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Hank Greenberg: Why He Agreed To Pay The SEC $15 Million

Maurice “Hank” Greenberg was the poster child for tort reformers. The insurance industry loved him. Hank is the  84 year old former chairman of AIG. (AIG has changed it’s tarnished name  since the taxpayer bailout). Hank never liked the fact that the average guy injured through no fault of his own had the right to sue to seek fair compensation. Here’s a portion of a “tongue and cheek” description of Hank Greenberg from the July 2006 issue of Trial magazine.

It took Hank nearly thirty years to build a multibillion-dollar fortune.  Throughout those years, Hank was constantly being victimized.  He was victimized by a civil justice system that forced his company to pay for the medical bills of individuals injured by his insured.  As if that wasn’t enough, he was most recently victimized by Eliot Spitzer, the New York Attorney General who has alleged that Hank made his billions through illegal business practices.  Thanks to Mr. Spitzer, Hank was kicked out of the company he built, and he was even forced to transfer over $1 billion in assets into his wife’s name.

Hank loved to beat up on trial lawyers. In February 2004 he compared the debate over reforming class action litigation to the White House’s ‘war on terror’…. It’s almost like fighting the war on terrorists,” Greenberg told Boston College’s Chief Executives’ Club. “I call the plaintiff’s bar terrorists.” So let’s get this straight. Right after 9/11, he’s referring to a group, whose positions he opposes, as terrorists!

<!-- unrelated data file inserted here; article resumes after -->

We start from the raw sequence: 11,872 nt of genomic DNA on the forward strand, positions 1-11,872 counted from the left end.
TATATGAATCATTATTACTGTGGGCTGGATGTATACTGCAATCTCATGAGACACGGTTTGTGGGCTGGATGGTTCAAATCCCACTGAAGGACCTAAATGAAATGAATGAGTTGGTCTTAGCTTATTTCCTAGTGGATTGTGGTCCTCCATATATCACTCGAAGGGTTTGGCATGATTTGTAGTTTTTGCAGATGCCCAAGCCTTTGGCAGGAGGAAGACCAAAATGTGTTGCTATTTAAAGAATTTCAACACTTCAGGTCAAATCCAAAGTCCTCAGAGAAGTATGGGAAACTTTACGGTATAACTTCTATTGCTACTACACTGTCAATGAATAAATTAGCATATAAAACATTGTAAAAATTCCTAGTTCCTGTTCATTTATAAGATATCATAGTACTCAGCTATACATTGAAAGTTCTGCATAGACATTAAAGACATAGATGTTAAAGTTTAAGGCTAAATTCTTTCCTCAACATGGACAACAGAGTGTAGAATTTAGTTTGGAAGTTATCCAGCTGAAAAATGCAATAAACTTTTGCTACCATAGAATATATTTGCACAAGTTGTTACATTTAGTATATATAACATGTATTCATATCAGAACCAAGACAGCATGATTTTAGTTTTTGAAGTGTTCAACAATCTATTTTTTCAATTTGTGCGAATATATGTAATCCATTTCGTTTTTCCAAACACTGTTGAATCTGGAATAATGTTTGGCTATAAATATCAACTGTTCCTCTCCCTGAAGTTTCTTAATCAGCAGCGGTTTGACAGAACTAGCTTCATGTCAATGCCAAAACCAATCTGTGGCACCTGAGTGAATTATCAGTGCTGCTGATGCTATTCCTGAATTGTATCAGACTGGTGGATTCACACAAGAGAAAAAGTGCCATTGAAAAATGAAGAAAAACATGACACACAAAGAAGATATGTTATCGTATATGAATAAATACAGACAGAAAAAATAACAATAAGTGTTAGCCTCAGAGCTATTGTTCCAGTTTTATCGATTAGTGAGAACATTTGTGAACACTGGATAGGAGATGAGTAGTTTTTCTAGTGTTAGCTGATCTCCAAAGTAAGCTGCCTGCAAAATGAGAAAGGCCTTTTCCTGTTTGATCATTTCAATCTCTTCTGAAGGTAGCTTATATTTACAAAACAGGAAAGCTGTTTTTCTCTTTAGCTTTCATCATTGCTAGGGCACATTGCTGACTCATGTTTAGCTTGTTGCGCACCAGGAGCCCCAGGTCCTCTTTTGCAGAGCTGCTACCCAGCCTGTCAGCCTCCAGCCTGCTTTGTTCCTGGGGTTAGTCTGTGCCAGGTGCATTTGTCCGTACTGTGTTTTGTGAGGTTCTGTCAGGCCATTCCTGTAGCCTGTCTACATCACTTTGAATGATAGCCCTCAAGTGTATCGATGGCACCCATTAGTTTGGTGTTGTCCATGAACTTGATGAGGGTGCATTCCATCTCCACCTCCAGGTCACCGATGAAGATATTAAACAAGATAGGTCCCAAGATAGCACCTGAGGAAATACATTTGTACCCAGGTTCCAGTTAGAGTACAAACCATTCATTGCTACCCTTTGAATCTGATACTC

Yesterday Greenberg agreed pay $15 million to settle fraud charges filed by the Securities and Exchange Commission. The charges stem from an accounting scandal that led to Greenberg’s resignation as the head of AIG in 2005. The next year, AIG paid $1.6 billion to settle charges that it manipulated its financial statements.

Greenberg’s legal troubles are not over.  He faces civil fraud charges by the New York Attorney General and remains under criminal investigation in one manner  relating to AIG’s accounting issues.  Federal prosecutors, who brought a criminal case against one AIG executive who was convicted last year of inflating AIG’s reserves by $500 million in 2000 and 2001 through fraudulent reinsurance deals, have identified Mr. Greenberg as an unidentified co-conspirator; basically they believe he took part in the fraud scheme but didn’t have enough evidence to convict him, the Wall Street Journal reported today.

By the way, how much money did the bailout of Hank Greenberg’s AIG cost the United States taxpayers?  At last count  $182 billion. Hank fleeced AIG’s shareholders to make his billions, exposed AIG to massive liabilities, and now the taxpayer is left picking up the former tort reformers’ poster child’s mess. What happened here?

The true face of tort reformers has been exposed for what it really is.

 


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